The Adjunct: 

So what the basic problem reconsiders as the conditions for the possibility of knowing is an enchanted world, where the subject is not privileged as the constituting, determinative "ground" of all things? And that this re-introduction of enchantment offers and opens up the possibility once again of God/theology, God's agency/patiency, whatever you choose.

The Professor: Husserl's solution:
1) the principle of all principles: everything that gives itself in intuition must be received as it gives it self i.e. appears. 
Comment: this is the charge for how phenomenology of Geist works, the imperative that guides it. Ph. has to find a way to make this work, for one to understand/perceive the phenomena as it gives itself. Kant and others step in the way here (even Freud, claiming our knowing is a disaster; even Marx, claiming ideology gives us a false consciousness... depends upon the phenomenologist -- Ricoeur is probably the only one who has taken up all of these obstacles along with Derrida) 
This is what ties together ph. as a discipline even though there is waay more to even this principle. It is fully articulated in Husserl's complex Ideas, vol. 1.
2) Now we arrive at the debate on how to get at this. Every ph. agrees that the epoche or bracketing is the way to arrive at an understanding of the phenomenon. This is required since natural perception (our unreflective approach to the world) does not allow us to see things as they are. Bracketing is necessary since the stuff that gets in the way (here I am doing violence to Husserl and Heidegger and where a slower read of their work would help) distorts phenomena and therefore our understanding. Bracketing is an act of the subject to eliminate or close out what is and what appears. Thus, Husserl reduces all phenomena to object-hood --- he follows Kant very closely here. This means God cannot be a phenomenon. Heidegger argues with this choice of how to reduce phenomena in Being and Time and prefers possibility -- things that might be, opening up what can count as phenomena to a much wider field. Ricoeur and others follow Heidegger's basic insight. Merleau-Ponty tries to stick to Husserl even though he pushes it to the limits in his posthumous notes.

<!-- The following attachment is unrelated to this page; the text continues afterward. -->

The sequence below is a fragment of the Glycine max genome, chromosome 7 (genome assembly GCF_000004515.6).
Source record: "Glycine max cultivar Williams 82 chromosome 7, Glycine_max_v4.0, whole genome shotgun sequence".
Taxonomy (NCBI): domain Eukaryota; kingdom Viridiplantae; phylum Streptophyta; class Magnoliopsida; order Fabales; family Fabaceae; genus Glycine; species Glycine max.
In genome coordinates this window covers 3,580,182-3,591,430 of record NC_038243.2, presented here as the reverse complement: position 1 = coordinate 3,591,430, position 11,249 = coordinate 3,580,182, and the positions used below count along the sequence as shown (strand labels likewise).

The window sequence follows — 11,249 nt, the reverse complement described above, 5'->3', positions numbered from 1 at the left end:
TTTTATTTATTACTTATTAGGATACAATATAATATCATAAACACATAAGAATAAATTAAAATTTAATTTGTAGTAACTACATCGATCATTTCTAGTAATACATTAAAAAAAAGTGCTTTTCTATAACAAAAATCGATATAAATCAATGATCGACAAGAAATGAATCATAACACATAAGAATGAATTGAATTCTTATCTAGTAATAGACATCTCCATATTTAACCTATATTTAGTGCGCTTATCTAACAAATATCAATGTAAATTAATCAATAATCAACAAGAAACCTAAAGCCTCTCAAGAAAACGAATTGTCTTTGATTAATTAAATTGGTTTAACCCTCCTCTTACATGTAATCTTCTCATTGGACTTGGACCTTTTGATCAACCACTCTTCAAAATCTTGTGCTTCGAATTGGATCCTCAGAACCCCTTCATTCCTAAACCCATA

What do you think of that drastic and horrific summary, Adjunct?

 The Adjunct: You are a god. This is an honorable essay, your precision for the details of the argument is massively helpful, clear, and comprehensible. What this tells me is how much ph is a sophisticated argument against Kant's privileging of the subject. This probably why it is good to begin a ph seminar by reading Kant, some of which students may understand, or not, at the first reading. I would also say that Gadamer's Truth & Method is a critique of Kant in the opposite direction, beginning w aesthetics/judgments, then to historically effected consciousness, finally to language itself. While G is hermeneutical emphasis for sure, it's re-worked challenging Kant. It relates to ph in that all ph is fusing of horizons w/in a constantly belonging (given perhaps is what Marion says) structure. Thank you for your words here.

The Cleric: You guys have been very helpful. I now know that my major "block" is with this first and most important point of Husserl's: 
"the principle of all principles: everything that gives itself in intuition must be received as it gives it self i.e. appears."
 My problem is I think that might be impossible, in the way it is impossible to "just read the bible."


At this point my time allotment for the phenom-graph transcription device had ended, and a line had formed for other users, other purposes. I'm still puzzling over this clearly esoteric yet fascinating discussion. Clearly there are others out there hard at work deciphering aspects of the phenomenology of Geist. []